In atomic and nuclear physics, the Greek symbol μ represents the magnitude of the magnetic moment, often measured in Bohr magnetons or nuclear magnetons, associated with the intrinsic spin of the particle and/or with the orbital motion of the particle in a system. Values of the intrinsic magnetic moments of some particles are given in the table below:

Intrinsic magnetic moments and spins of some elementary particles[19]
Particle Magnetic dipole moment
(10−27 J·T−1)
Spin quantum number
(dimensionless)
electron (e) −9284.764 1/2
proton (H+) –0 014.106067 1/2
neutron (n) 0 00−9.66236 1/2
muon) 0 0−44.904478 1/2
deuteron (2H+) –0 004.3307346 1
triton (3H+) –0 015.046094 1/2
helion (3He2+) 0 0−10.746174 1/2
alpha particle (4He2+) –0 000 0

For relation between the notions of magnetic moment and magnetization see magnetization.

## References and notes

1. ^ a b Cullity, B. D.; Graham, C. D. (2008). Introduction to Magnetic Materials (2nd ed.). Wiley-IEEE Press. p. 103. ISBN 0-471-47741-9.
2. ^ "Magnetic units". IEEE Magnetics. Retrieved 19 February 2016.
3. ^ Mohr, Peter J.; Newell, David B.; Taylor, Barry N. (21 Jul 2015). "CODATA Recommended Values of the Fundamental Physical Constants: 2014". arXiv: [physics.atom-ph].
4. Brown, William Fuller, Jr. (1962). Magnetostatic Principles in Ferromagnetism. North-Holland.
5. ^
6. ^ Krey, Uwe; Owen, Anthony (2007). Basic Theoretical Physics. Springer. pp. 151–152. ISBN 3-540-36804-3.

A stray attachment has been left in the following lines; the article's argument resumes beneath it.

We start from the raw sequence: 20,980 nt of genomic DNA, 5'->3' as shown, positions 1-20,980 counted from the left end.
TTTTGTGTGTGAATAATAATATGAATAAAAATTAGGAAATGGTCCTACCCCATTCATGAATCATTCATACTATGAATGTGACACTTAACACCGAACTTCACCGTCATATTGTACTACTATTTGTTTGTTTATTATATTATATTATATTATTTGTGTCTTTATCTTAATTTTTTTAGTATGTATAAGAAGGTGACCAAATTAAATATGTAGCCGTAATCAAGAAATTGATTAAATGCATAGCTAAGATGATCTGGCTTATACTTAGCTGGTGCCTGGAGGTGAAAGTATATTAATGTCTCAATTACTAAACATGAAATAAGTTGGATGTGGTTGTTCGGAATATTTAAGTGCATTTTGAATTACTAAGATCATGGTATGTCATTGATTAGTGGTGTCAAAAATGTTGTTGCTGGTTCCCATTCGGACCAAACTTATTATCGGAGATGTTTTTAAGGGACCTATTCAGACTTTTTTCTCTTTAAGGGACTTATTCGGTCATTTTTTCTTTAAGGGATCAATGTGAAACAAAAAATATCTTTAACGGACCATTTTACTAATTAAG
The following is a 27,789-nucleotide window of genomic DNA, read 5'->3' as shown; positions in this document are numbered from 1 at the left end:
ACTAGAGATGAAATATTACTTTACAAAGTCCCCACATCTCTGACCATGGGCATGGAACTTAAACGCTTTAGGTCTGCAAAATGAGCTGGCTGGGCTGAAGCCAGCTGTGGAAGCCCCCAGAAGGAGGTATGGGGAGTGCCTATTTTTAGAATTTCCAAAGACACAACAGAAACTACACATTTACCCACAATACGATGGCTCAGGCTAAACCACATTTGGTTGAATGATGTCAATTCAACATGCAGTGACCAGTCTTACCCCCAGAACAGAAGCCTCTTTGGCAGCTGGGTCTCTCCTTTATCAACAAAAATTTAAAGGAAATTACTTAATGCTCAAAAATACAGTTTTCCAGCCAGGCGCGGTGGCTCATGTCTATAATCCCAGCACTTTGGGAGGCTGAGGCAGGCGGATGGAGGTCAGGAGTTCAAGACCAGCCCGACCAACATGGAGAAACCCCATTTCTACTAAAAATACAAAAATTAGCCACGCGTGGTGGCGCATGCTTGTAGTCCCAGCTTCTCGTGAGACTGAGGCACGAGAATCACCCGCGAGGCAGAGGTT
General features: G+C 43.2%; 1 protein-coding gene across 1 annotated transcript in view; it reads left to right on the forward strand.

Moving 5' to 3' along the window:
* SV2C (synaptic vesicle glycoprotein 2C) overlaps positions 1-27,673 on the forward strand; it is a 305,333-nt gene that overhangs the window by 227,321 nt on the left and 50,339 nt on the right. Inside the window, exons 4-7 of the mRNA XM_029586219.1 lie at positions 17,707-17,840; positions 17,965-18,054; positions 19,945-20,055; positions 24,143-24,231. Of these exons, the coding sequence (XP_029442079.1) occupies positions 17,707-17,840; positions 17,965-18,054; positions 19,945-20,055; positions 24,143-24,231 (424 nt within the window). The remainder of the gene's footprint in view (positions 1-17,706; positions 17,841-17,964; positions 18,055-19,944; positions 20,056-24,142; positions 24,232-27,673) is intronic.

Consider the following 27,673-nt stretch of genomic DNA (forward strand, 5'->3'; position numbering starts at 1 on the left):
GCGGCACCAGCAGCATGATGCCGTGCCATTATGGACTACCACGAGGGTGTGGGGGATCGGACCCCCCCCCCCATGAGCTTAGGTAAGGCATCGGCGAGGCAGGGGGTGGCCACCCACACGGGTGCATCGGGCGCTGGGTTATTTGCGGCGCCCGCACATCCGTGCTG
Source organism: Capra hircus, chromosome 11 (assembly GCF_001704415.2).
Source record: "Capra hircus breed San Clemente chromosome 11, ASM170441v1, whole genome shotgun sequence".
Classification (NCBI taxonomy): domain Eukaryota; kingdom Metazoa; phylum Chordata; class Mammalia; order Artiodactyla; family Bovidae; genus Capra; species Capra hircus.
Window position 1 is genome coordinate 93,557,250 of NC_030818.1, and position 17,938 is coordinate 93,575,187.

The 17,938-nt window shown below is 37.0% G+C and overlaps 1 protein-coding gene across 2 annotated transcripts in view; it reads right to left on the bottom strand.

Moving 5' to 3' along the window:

7. ^ Buxton, Richard B. (2002). Introduction to functional magnetic resonance imaging. Cambridge University Press. p. 136. ISBN 0-521-58113-3.
8. ^ Boyer, Timothy H. (1988). "The Force on a Magnetic Dipole". Am. J. Phys. 56 (8): 688–692. Bibcode:1988AmJPh..56..688B. doi:10.1119/1.15501.
9. ^ Jackson, John David (1975). Classical electrodynamics (2nd ed.). New York: Wiley. p. 184. ISBN 0-471-43132-X.
10. ^ Furlani, Edward P. (2001). Permanent Magnet and Electromechanical Devices: Materials, Analysis, and Applications. Academic Press. p. 140. ISBN 0-12-269951-3.
11. ^ a b Yung, K. W.; Landecker, P. B.; Villani, D. D. (1998). "An Analytic Solution for the Force between Two Magnetic Dipoles" (PDF). Magn. Elec. Separation. 9: 39–52. Retrieved November 24, 2012.
12. ^
13. ^ Tilley, R. J. D. (2004). Understanding Solids. John Wiley and Sons. p. 368. ISBN 0-470-85275-5.
14. ^ Tipler, Paul Allen; Llewellyn, Ralph A. (2002). Modern Physics (4th ed.). Macmillan. p. 310. ISBN 0-7167-4345-0.
15. ^ Crowther, J. A. (2007). Ions, Electrons and Ionizing Radiations (reprinted ed.). Rene Press. p. 277. ISBN 1-4067-2039-9.
16. ^ Rice, Stuart Alan (2004). Advances in chemical physics. Wiley. pp. 208ff. ISBN 0-471-44528-2.
17. ^ Steiner, Marcus (2004). Micromagnetism and Electrical Resistance of Ferromagnetic Electrodes for Spin Injection Devices. Cuvillier Verlag. p. 6. ISBN 3-86537-176-0.
18. ^ Figgis&Lewis, p. 406
19. ^ "Search results matching 'magnetic moment'". CODATA internationally recommended values of the Fundamental Physical Constants. National Institute of Standards and Technology. Retrieved 11 May 2012.